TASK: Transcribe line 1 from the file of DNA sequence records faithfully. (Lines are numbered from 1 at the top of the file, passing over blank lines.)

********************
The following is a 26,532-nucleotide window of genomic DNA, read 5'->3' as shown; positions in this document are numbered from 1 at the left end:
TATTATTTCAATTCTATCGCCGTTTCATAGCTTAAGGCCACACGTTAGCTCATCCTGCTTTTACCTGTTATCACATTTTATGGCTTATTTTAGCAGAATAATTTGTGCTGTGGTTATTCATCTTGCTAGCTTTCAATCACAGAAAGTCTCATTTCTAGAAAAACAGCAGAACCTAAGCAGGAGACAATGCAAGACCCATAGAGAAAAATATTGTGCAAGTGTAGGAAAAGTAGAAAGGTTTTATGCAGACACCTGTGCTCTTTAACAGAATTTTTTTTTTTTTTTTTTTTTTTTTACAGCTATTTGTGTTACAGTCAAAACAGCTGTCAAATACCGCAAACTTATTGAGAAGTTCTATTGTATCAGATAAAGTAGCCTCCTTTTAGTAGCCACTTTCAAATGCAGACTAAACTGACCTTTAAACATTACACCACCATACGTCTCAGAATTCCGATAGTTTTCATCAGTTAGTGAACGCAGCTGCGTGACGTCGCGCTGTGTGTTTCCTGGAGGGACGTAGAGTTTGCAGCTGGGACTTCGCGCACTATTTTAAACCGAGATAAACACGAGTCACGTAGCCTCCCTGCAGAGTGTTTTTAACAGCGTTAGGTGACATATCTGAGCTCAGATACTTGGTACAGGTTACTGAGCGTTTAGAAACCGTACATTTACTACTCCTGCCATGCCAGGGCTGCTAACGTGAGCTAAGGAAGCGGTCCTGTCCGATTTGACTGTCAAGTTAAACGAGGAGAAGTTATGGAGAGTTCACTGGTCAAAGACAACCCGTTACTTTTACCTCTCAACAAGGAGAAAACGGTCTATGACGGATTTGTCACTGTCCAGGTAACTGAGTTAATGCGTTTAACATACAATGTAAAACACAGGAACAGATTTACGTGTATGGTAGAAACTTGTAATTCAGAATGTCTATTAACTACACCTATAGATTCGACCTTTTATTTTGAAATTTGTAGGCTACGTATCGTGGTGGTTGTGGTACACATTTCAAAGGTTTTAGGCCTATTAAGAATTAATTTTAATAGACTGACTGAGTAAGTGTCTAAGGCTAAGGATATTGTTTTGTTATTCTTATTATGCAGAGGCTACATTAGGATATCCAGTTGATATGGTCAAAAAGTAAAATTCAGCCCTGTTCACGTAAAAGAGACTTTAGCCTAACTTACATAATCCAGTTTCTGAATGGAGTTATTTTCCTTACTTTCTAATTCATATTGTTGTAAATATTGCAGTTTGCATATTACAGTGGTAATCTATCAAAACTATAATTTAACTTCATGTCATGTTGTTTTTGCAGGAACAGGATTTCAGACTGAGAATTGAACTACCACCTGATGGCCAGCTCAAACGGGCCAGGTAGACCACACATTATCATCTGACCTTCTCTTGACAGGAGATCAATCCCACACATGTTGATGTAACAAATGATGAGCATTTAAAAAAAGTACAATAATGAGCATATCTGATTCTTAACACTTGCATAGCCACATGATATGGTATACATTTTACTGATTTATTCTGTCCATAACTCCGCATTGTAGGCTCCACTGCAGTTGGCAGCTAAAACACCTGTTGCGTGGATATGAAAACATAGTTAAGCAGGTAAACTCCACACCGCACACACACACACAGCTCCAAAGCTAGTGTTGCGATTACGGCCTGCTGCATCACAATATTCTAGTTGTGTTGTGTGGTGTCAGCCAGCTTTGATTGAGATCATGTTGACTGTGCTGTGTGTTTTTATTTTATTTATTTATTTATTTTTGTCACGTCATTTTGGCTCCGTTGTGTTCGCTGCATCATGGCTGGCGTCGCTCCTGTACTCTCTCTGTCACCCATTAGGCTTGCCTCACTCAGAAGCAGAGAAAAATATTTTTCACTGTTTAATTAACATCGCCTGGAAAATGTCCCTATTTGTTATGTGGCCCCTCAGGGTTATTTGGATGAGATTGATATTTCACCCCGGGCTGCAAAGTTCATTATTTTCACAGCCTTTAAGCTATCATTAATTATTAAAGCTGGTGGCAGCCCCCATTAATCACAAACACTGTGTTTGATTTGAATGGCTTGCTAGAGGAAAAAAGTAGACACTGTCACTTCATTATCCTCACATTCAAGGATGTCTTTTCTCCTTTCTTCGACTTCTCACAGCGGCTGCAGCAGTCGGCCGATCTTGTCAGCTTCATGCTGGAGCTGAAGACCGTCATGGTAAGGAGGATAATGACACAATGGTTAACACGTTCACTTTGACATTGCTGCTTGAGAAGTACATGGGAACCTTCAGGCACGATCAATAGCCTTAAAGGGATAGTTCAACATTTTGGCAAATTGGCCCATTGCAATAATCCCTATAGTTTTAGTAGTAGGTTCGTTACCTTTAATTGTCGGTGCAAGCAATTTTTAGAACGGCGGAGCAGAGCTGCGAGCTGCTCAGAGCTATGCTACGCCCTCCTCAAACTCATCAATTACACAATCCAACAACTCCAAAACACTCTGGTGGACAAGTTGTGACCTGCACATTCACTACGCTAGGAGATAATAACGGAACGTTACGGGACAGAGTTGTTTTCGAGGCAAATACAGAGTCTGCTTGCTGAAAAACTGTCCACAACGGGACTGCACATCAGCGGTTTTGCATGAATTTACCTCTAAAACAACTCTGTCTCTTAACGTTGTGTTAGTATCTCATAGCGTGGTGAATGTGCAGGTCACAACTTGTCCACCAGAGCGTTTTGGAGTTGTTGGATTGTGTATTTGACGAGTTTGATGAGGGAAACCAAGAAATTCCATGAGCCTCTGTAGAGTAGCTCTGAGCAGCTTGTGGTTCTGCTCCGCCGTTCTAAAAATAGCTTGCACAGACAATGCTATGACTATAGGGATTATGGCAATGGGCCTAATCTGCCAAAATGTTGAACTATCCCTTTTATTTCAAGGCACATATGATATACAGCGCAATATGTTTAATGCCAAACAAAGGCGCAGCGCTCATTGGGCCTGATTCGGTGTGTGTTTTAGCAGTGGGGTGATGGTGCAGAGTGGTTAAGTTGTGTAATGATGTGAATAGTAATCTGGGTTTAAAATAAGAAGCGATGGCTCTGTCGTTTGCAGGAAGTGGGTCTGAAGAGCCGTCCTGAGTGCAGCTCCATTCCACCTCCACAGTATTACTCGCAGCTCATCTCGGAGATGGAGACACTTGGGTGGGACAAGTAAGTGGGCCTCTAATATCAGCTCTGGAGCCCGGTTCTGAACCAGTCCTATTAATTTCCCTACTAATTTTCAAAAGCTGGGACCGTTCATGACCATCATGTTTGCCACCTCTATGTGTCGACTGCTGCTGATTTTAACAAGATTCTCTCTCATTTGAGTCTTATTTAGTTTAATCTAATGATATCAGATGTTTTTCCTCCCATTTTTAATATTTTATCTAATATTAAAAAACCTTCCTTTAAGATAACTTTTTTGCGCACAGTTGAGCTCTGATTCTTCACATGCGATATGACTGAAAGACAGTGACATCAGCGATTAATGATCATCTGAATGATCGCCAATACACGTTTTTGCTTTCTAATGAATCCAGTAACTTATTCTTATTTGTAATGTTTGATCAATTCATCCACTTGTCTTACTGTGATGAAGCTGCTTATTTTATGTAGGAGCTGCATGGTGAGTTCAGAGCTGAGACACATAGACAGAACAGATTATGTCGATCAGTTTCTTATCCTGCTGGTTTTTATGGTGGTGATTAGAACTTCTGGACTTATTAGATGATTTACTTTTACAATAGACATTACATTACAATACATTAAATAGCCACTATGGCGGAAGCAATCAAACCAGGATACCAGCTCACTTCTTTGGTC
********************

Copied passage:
The following is a 26,532-nucleotide window of genomic DNA, read 5'->3' as shown; positions in this document are numbered from 1 at the left end: